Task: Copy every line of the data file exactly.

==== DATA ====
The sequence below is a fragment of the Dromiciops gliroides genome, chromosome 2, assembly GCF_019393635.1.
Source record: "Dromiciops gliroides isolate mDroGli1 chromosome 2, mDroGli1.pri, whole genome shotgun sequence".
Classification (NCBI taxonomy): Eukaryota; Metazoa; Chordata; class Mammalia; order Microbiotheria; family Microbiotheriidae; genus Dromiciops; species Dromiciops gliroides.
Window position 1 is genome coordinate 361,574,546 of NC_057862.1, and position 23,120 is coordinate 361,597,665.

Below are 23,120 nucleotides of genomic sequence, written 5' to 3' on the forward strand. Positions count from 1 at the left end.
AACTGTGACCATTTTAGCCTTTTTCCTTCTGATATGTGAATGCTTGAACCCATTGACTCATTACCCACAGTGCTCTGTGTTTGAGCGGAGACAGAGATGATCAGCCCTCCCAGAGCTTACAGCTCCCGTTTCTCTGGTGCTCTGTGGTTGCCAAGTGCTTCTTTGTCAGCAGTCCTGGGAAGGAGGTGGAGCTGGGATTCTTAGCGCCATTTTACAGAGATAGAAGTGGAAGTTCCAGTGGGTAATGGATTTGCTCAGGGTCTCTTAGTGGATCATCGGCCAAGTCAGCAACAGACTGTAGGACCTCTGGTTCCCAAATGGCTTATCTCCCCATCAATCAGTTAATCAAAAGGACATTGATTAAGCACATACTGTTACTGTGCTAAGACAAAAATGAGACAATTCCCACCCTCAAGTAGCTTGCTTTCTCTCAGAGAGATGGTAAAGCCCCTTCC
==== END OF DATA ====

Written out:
The sequence below is a fragment of the Dromiciops gliroides genome, chromosome 2, assembly GCF_019393635.1.
Source record: "Dromiciops gliroides isolate mDroGli1 chromosome 2, mDroGli1.pri, whole genome shotgun sequence".
Classification (NCBI taxonomy): Eukaryota; Metazoa; Chordata; class Mammalia; order Microbiotheria; family Microbiotheriidae; genus Dromiciops; species Dromiciops gliroides.
Window position 1 is genome coordinate 361,574,546 of NC_057862.1, and position 23,120 is coordinate 361,597,665.

Below are 23,120 nucleotides of genomic sequence, written 5' to 3' on the forward strand. Positions count from 1 at the left end.
AACTGTGACCATTTTAGCCTTTTTCCTTCTGATATGTGAATGCTTGAACCCATTGACTCATTACCCACAGTGCTCTGTGTTTGAGCGGAGACAGAGATGATCAGCCCTCCCAGAGCTTACAGCTCCCGTTTCTCTGGTGCTCTGTGGTTGCCAAGTGCTTCTTTGTCAGCAGTCCTGGGAAGGAGGTGGAGCTGGGATTCTTAGCGCCATTTTACAGAGATAGAAGTGGAAGTTCCAGTGGGTAATGGATTTGCTCAGGGTCTCTTAGTGGATCATCGGCCAAGTCAGCAACAGACTGTAGGACCTCTGGTTCCCAAATGGCTTATCTCCCCATCAATCAGTTAATCAAAAGGACATTGATTAAGCACATACTGTTACTGTGCTAAGACAAAAATGAGACAATTCCCACCCTCAAGTAGCTTGCTTTCTCTCAGAGAGATGGTAAAGCCCCTTCC